would like it if there were some obvious indication when someone's moderation policy significantly deviates from what one would typically expect, such that I will definitely be sure to read theirs if it's unusual (like the poetry one).

and otherwise, I'd want to encourage ppl to stick to the defaults...

Also seems like, given LW's structure, it makes way more sense to have "moderation policies for posts" and not "moderation policies for blogs / authors." I don't really see the blogs. I see the posts. I really can't distinguish very well between blogs. So I'm going to check post-level moderation policy and not really track blog-level / author-level moderation policy.

And as an author, I may want each of my posts to have different policies anyway, so I might change them for each post... I dunno how that works right now.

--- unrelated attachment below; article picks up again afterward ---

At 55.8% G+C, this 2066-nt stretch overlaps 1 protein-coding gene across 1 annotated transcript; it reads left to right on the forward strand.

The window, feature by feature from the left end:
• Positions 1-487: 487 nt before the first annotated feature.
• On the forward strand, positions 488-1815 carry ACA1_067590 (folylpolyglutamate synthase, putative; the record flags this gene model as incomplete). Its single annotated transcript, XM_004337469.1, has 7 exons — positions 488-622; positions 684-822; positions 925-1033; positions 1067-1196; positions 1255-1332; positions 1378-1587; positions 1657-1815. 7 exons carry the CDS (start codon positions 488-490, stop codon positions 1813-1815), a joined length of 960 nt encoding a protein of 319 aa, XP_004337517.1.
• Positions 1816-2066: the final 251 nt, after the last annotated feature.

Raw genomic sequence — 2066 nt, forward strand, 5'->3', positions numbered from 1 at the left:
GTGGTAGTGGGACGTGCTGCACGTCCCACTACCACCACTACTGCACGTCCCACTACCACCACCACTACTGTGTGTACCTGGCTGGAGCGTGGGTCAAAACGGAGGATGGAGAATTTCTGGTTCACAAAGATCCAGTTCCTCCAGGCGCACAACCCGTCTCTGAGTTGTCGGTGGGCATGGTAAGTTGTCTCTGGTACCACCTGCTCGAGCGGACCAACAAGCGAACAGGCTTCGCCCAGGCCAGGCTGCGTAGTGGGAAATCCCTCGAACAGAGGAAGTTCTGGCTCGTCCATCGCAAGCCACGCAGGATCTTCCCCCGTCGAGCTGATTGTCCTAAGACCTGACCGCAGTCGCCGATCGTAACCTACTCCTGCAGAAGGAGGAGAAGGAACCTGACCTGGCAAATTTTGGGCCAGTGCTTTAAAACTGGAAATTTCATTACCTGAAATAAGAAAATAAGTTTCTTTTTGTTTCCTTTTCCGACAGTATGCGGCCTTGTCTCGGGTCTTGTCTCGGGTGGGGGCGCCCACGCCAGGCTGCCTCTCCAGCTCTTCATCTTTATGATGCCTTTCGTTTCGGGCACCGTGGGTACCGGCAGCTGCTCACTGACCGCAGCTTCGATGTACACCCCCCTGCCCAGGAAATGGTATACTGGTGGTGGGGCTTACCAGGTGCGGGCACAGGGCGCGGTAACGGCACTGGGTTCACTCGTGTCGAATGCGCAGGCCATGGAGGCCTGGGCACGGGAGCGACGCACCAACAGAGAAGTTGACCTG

If you're doing the poetry thing, I think that's cool/unique enough that you should mention it in the post itself (and the comment section should likely change colors, or something), plus if you read the comments it presumably should be clear something's going on? Default can still be, you have different guidelines for different posts, and I only check them when I actively want to comment and am worried about violating the guidelines.
4Said Achmiz
I absolutely agree with this given the current LW2 UI, but note that this situation may be altered by UI changes without modifying the underlying structure / hierarchy of the site.
Blog-level norms show up on each individual post (the issue is just that it's not as obvious as I'd like where that lives) Once we implement post-level norms (which we plan to soonish), they'd also show up on the individual post. FYI, right now my own blog-level-norms specify "I usually have a goal for a given post, will usually explain that goal or it'll be obvious, and I reserve the right to delete comments that aren't furthering the goals of the discussion I want" As Said mentions, this is mostly a UI problem, and while I think it'll take some more experimentation I think it's pretty fixable.